Q&A with Peter Lutzeier

We speak to the vice-chancellor of Newman University and chair of The Cathedrals Group

January 16, 2014

Peter Lutzeier is the first vice-chancellor of Newman University, a Catholic institution awarded university status last year. In December, he became chair of The Cathedrals Group, an association of universities and university colleges in England and Wales with Church foundations.

Where and when were you born?
Stuttgart, Germany, August 1948.

How has this shaped you?
Growing up, I was aware of the terrible human and physical scars left by the Second World War. The richness and diversity in art, culture and education across the German Länder make me a committed federalist; I’m committed to Europe too.

Describe your new job in 140 characters.
I lead a group of 16 distinguished institutions with Church foundations. We aim to offer a values-driven, academically excellent alternative.

How do you hope The Cathedrals Group’s members can contribute to addressing major social issues?
The group’s mission is to present a distinctively ethical perspective in higher education. Members are a major force in education, theology and religious studies and training for public sector professions. We have a strong commitment to social justice and volunteering. Staff and students are involved in community projects, overseas aid and charitable fundraising. The Catholic members also follow the radical principles of Catholic social teaching.

What is the key difference in the approach taken by church-affiliated universities compared with those with no religious ties?
We’re concerned about education as a public good, respecting the dignity of all people who are made in God’s image, and being open to critical self-examination. Taking faith seriously means engaging in dialogue and respecting difference.

Have you had a eureka moment?
A tricky problem in my PhD fell into place while I was watching a football match in Stuttgart.

What advice would you give to your younger self?
Try to listen and talk more to your parents.

Tell us about someone you’ve always admired.
“Always” can apply only to my wife. But I also deeply respect a fellow Stuttgart citizen, the Jesuit priest Rupert Mayer, who was a leading figure in the Catholic resistance to Hitler.

In the past decade, what has changed most in higher education?
The Bologna Process has taught us that harmonisation is possible across national borders. At a time when there is a growing trend for flexible studies, credit accumulation and credit transfer, we need more of that.

What are the best and worst things about your job?
Speaking personally, as a vice-chancellor the best thing is to see colleagues develop and flourish, especially those I’ve appointed myself. The worst thing would be to appoint someone who doesn’t thrive in their new role.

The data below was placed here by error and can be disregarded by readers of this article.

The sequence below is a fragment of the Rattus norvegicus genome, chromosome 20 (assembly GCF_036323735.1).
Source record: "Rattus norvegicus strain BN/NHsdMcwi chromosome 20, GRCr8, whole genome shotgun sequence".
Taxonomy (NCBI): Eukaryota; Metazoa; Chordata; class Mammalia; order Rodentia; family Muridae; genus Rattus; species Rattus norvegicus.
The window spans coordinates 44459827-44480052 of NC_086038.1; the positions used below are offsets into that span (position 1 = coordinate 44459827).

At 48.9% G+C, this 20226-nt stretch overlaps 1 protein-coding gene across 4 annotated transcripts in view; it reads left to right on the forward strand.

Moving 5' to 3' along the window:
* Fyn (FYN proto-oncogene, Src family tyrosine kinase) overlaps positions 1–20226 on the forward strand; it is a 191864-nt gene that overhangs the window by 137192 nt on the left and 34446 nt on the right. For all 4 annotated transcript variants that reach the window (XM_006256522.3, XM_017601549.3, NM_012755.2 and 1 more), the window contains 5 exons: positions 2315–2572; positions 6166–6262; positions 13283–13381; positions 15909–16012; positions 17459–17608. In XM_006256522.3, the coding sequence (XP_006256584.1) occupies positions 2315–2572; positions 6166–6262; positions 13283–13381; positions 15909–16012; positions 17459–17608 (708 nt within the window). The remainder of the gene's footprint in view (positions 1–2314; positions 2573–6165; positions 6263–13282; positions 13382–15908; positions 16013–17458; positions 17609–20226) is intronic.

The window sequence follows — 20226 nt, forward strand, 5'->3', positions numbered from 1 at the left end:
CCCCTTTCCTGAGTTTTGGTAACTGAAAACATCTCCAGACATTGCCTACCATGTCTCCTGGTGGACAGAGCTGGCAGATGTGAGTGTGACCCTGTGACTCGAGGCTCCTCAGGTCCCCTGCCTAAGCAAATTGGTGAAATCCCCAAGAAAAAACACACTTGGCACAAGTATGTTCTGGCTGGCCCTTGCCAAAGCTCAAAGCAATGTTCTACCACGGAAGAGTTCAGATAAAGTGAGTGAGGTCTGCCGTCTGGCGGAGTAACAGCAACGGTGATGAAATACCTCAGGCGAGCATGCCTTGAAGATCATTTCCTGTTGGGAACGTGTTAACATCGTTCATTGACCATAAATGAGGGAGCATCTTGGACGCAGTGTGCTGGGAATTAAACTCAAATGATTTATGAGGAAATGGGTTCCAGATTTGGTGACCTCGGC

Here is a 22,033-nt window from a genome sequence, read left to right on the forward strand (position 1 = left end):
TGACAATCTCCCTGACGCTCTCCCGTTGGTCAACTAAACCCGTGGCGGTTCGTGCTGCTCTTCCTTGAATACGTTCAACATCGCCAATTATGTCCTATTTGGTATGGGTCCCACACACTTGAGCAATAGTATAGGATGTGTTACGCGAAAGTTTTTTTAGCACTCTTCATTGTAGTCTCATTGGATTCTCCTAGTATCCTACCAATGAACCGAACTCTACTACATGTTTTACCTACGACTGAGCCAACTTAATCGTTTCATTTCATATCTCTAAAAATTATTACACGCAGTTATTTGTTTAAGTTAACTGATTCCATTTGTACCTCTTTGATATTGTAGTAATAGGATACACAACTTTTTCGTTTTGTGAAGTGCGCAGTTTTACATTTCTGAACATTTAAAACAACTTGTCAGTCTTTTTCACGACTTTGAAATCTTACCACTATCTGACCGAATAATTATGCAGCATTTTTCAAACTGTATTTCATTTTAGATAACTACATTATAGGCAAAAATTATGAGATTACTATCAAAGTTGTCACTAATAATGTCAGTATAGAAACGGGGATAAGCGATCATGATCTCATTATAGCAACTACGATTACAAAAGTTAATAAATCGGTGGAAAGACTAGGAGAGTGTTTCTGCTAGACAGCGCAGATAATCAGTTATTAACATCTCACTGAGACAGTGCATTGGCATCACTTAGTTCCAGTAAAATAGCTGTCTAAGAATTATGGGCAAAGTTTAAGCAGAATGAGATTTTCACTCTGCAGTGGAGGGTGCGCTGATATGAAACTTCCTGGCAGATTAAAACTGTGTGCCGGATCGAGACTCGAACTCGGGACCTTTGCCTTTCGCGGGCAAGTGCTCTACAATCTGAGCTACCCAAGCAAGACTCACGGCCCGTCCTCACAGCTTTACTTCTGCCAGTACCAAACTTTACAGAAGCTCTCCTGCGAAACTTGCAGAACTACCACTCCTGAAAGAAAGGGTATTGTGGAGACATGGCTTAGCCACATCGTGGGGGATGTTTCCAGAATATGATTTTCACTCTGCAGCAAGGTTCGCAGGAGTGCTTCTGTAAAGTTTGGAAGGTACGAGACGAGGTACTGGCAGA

What keeps you awake at night?
Staffing issues.

As a child, what did you want to do when you grew up?
I wanted to be a cartographer, but a doctor convinced me – something that would never happen today – that the outdoors wasn’t good for me. So I decided to become a mathematician.

Tell us about a book, show, film or play that you love.
There’s nothing better than The Ring of the Nibelung, Wagner’s Gesamtkunstwerk. I admire the richness and complexity of its treatment of power and love, set in music that’s out of this world.

What do you do for fun?
Run and walk outdoors or watch a good football match. And, as my wife says: “He’s still good at doing the washing-up!”

What’s your biggest regret?
That I never met one of my uncles who fell in the war as a 26-year-old, nor one of my aunts who as an 18-year-old with epilepsy was a victim of Hitler’s euthanasia programme.

What’s an undergraduate degree worth?
It’s priceless really; an essential part of one’s formation that no one can ever take away.

Express your feelings about your institution gaining university status.
It’s about time! More seriously, I’m immensely proud to have witnessed the creation of the first two Catholic universities in this country since the Reformation and to be the vice-chancellor of one of them.

Was Universities UK right to say that segregation by sex was acceptable in some contexts, such as events held by religious groups?
A clear “no” for any public, non-worship event no matter where it’s organised or by whom.

Has the prominence within universities of “new atheists” such as Richard Dawkins affected the atmosphere for academics who are committed to Christian values?
As John Henry Newman said: “Who is afraid of a debate about reason and belief?” We always welcome respectful dialogue as a way to new knowledge and truth. What we desperately need is better education in religious literacy.

john.elmes@tsleducation.com

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